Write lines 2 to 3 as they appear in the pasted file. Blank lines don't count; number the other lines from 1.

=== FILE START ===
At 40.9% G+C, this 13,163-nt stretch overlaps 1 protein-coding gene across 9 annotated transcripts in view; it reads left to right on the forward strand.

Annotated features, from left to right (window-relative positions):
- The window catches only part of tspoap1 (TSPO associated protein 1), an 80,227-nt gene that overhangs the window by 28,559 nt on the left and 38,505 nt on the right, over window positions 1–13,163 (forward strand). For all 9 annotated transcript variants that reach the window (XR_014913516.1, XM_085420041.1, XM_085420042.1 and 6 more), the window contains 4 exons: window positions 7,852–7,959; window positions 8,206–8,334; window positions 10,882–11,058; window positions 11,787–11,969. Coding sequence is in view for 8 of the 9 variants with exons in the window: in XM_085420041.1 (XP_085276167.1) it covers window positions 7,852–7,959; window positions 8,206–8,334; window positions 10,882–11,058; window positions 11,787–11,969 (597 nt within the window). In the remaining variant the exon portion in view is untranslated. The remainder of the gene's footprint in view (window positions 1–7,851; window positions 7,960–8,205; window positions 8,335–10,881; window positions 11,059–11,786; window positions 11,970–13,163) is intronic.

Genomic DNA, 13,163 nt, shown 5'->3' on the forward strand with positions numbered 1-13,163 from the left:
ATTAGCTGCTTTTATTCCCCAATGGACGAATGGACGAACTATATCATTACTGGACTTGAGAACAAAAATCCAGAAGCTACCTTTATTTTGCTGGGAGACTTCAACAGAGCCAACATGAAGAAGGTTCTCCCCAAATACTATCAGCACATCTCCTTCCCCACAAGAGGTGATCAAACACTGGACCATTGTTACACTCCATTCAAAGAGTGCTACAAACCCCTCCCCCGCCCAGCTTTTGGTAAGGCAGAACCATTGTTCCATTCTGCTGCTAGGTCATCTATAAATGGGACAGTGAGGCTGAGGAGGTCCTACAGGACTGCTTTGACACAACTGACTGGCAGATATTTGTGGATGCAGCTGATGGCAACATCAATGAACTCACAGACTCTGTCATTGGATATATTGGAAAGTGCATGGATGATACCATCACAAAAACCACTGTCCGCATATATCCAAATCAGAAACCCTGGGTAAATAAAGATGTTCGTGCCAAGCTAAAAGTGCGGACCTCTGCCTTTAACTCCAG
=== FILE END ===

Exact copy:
Annotated features, from left to right (window-relative positions):
- The window catches only part of tspoap1 (TSPO associated protein 1), an 80,227-nt gene that overhangs the window by 28,559 nt on the left and 38,505 nt on the right, over window positions 1–13,163 (forward strand). For all 9 annotated transcript variants that reach the window (XR_014913516.1, XM_085420041.1, XM_085420042.1 and 6 more), the window contains 4 exons: window positions 7,852–7,959; window positions 8,206–8,334; window positions 10,882–11,058; window positions 11,787–11,969. Coding sequence is in view for 8 of the 9 variants with exons in the window: in XM_085420041.1 (XP_085276167.1) it covers window positions 7,852–7,959; window positions 8,206–8,334; window positions 10,882–11,058; window positions 11,787–11,969 (597 nt within the window). In the remaining variant the exon portion in view is untranslated. The remainder of the gene's footprint in view (window positions 1–7,851; window positions 7,960–8,205; window positions 8,335–10,881; window positions 11,059–11,786; window positions 11,970–13,163) is intronic.